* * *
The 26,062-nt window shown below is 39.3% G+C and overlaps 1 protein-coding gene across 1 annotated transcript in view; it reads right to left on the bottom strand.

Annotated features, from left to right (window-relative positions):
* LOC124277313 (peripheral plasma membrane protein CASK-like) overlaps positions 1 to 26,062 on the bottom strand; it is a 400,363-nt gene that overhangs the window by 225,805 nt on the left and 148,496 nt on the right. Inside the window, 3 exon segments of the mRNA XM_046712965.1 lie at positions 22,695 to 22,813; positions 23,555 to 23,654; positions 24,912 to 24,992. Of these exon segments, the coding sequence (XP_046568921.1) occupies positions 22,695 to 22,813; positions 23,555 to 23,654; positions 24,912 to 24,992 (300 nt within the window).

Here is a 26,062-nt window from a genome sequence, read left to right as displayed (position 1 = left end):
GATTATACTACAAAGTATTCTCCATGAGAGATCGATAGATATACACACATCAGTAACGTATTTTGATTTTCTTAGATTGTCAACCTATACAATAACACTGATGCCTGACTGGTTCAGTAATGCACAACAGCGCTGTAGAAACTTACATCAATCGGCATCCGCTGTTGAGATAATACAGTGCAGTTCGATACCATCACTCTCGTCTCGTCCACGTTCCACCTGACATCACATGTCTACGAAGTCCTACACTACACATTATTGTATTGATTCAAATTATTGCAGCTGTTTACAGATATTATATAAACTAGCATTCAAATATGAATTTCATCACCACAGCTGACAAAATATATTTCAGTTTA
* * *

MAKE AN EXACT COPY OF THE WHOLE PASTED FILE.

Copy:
The 26,062-nt window shown below is 39.3% G+C and overlaps 1 protein-coding gene across 1 annotated transcript in view; it reads right to left on the bottom strand.

Annotated features, from left to right (window-relative positions):
* LOC124277313 (peripheral plasma membrane protein CASK-like) overlaps positions 1 to 26,062 on the bottom strand; it is a 400,363-nt gene that overhangs the window by 225,805 nt on the left and 148,496 nt on the right. Inside the window, 3 exon segments of the mRNA XM_046712965.1 lie at positions 22,695 to 22,813; positions 23,555 to 23,654; positions 24,912 to 24,992. Of these exon segments, the coding sequence (XP_046568921.1) occupies positions 22,695 to 22,813; positions 23,555 to 23,654; positions 24,912 to 24,992 (300 nt within the window).

Here is a 26,062-nt window from a genome sequence, read left to right as displayed (position 1 = left end):
GATTATACTACAAAGTATTCTCCATGAGAGATCGATAGATATACACACATCAGTAACGTATTTTGATTTTCTTAGATTGTCAACCTATACAATAACACTGATGCCTGACTGGTTCAGTAATGCACAACAGCGCTGTAGAAACTTACATCAATCGGCATCCGCTGTTGAGATAATACAGTGCAGTTCGATACCATCACTCTCGTCTCGTCCACGTTCCACCTGACATCACATGTCTACGAAGTCCTACACTACACATTATTGTATTGATTCAAATTATTGCAGCTGTTTACAGATATTATATAAACTAGCATTCAAATATGAATTTCATCACCACAGCTGACAAAATATATTTCAGTTTA